When a release is published, images are built for all of Prefect's supported Python versions. These images are tagged to identify the combination of Prefect and Python versions contained. Additionally, we have "convenience" tags which are updated with each release to facilitate automatic updates.

For example, when release 2.1.1 is published:

  1. Images with the release packaged are built for each supported Python version (3.7, 3.8, 3.9, 3.10) with both standard Python and Conda.
  2. These images are tagged with the full description, e.g. prefect:2.1.1-python3.7 and prefect:2.1.1-python3.7-conda.
  3. For users that want more specific pins, these images are also tagged with the SHA of the git commit of the release, e.g. sha-88a7ff17a3435ec33c95c0323b8f05d7b9f3f6d2-python3.7
  4. For users that want to be on the latest 2.1.x release, receiving patch updates, we update a tag without the patch version to this release, e.g. prefect.2.1-python3.7.
  5. For users that want to be on the latest 2.x.y release, receiving minor version updates, we update a tag without the minor or patch version to this release, e.g. prefect.2-python3.7
  6. Finally, for users who want the latest 2.x.y release without specifying a Python version, we update 2-latest to the image for our highest supported Python version, which in this case would be equivalent to prefect:2.1.1-python3.10.

Standard Python

Standard Python images are based on the official Python slim images, e.g. python:3.10-slim.

Tag Prefect Version Python Version
2-latest most recent v2 PyPi version 3.10
2-python3.10 most recent v2 PyPi version 3.10
2-python3.9 most recent v2 PyPi version 3.9
2-python3.8 most recent v2 PyPi version 3.8
2-python3.7 most recent v2 PyPi version 3.7
2.X-python3.10 2.X 3.10
2.X-python3.9 2.X 3.9
2.X-python3.8 2.X 3.8
2.X-python3.7 2.X 3.7
sha-<hash>-python3.10 <hash> 3.10
sha-<hash>-python3.9 <hash> 3.9
sha-<hash>-python3.8 <hash> 3.8
sha-<hash>-python3.7 <hash> 3.7
sha-<hash>-python3.7 <hash> 3.7

Conda-flavored Python

Conda flavored images are based on continuumio/miniconda3. Prefect is installed into a conda environment named prefect.

Tag Prefect Version Python Version
2-latest-conda most recent v2 PyPi version 3.10
2-python3.10-conda most recent v2 PyPi version 3.10
2-python3.9-conda most recent v2 PyPi version 3.9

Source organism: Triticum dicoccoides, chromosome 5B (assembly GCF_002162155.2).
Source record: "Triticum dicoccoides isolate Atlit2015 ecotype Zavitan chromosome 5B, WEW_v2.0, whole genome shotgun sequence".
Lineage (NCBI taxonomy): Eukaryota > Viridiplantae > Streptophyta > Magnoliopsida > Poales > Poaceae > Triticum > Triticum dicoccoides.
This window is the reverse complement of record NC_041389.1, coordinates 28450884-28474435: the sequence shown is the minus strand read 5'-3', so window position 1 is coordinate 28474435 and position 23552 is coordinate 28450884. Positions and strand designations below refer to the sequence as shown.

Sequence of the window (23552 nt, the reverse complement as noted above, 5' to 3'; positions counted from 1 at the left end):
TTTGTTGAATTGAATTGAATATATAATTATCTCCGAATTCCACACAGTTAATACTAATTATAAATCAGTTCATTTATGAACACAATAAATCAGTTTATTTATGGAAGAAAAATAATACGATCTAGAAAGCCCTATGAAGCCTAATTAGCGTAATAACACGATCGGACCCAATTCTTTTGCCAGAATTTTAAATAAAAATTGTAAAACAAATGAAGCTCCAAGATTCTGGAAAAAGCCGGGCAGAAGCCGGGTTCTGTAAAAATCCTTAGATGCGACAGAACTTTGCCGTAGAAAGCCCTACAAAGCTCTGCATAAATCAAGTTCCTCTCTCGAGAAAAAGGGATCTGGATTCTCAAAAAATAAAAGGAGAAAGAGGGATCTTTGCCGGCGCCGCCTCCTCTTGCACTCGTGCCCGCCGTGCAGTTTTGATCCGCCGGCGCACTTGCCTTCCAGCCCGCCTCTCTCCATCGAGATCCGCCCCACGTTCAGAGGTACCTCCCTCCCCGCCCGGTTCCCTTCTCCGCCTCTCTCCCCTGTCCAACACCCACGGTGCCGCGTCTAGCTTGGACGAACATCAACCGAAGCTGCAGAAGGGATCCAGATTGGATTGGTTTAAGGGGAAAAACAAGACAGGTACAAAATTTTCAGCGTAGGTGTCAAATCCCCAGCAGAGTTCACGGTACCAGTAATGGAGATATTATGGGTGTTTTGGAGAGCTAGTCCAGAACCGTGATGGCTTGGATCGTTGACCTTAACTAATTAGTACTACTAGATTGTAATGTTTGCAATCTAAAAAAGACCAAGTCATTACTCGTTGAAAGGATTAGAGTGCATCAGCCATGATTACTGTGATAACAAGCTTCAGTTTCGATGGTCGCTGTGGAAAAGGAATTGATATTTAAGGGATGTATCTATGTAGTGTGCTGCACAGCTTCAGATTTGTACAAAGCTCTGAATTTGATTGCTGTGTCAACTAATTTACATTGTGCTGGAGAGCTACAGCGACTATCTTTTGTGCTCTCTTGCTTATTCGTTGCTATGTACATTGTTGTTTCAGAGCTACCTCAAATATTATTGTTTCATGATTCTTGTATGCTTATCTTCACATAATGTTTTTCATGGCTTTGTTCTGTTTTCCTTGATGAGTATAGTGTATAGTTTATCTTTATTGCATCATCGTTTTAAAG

2-python3.8-conda most recent v2 PyPi version 3.8
2-python3.7-conda most recent v2 PyPi version 3.7
2.X-python3.10-conda 2.X 3.10
2.X-python3.9-conda 2.X 3.9
2.X-python3.8-conda 2.X 3.8
2.X-python3.7-conda 2.X 3.7
sha-<hash>-python3.10-conda <hash> 3.10
sha-<hash>-python3.9-conda <hash> 3.9
sha-<hash>-python3.8-conda <hash> 3.8
sha-<hash>-python3.7-conda <hash> 3.7
sha-<hash>-python3.7-conda <hash> 3.7

Installing Extra Dependencies at Runtime

If you're using the prefecthq/prefect image (or an image based on prefecthq/prefect), you can make use of the EXTRA_PIP_PACKAGES environment variable to install dependencies at runtime. If defined, pip install ${EXTRA_PIP_PACKAGES} is executed before the flow run starts.

For production deploys we recommend building a custom image (as described below). Installing dependencies during each flow run can be costly (since you're downloading from PyPI on each execution) and adds another opportunity for failure. Use of EXTRA_PIP_PACKAGES can be useful during development though, as it allows you to iterate on dependencies without building a new image each time.

Building your Own Image

If your flow relies on dependencies not found in the default prefecthq/prefect images, you'll want to build your own image. You can either base it off of one of the provided prefecthq/prefect images, or build your own from scratch.

Extending the prefecthq/prefect image

Here we provide an example Dockerfile for building an image based on prefecthq/prefect:2-latest, but with scikit-learn installed.

FROM prefecthq/prefect:2-latest

RUN pip install scikit-learn

Choosing an Image Strategy

The options described above have different complexity (and performance) characteristics. For choosing a strategy, we provide the following recommendations:

  • If your flow only makes use of tasks defined in the same file as the flow, or tasks that are part of prefect itself, then you can rely on the default provided prefecthq/prefect image.

  • If your flow requires a few extra dependencies found on PyPI, we recommend using the default prefecthq/prefect image and setting EXTRA_PIP_PACKAGES to install these dependencies at runtime. This makes the most sense for small dependencies that are quick to install. If the installation process requires compiling code or other expensive operations, you may be better off building a custom image instead.

  • If your flow (or flows) require extra dependencies or shared libraries, we recommend building a shared custom image with all the extra dependencies and shared task definitions you need. Your flows can then all rely on the same image, but have their source stored externally. This can ease development, as the shared image only needs to be rebuilt when dependencies change, not when the flow source changes.